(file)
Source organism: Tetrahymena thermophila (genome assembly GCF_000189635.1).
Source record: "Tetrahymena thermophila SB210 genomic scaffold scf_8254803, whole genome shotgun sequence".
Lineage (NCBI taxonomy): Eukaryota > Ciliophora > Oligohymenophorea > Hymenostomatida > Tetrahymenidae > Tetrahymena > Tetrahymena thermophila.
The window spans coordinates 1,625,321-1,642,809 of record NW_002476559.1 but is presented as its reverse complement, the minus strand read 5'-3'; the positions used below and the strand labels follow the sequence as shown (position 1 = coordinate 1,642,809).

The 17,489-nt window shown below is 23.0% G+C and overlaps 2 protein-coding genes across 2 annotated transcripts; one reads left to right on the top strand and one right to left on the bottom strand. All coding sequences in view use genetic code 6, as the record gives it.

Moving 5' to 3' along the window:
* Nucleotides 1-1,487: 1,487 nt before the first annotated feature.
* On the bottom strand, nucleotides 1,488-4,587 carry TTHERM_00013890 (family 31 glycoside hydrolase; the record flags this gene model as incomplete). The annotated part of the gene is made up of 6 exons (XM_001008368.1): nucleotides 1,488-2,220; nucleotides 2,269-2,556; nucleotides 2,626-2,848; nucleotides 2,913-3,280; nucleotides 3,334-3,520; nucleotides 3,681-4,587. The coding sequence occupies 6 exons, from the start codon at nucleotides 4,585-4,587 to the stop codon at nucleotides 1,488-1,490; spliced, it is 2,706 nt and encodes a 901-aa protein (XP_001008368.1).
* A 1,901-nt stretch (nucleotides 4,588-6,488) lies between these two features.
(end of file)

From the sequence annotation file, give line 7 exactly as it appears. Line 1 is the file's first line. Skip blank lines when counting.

* Nucleotides 1-1,487: 1,487 nt before the first annotated feature.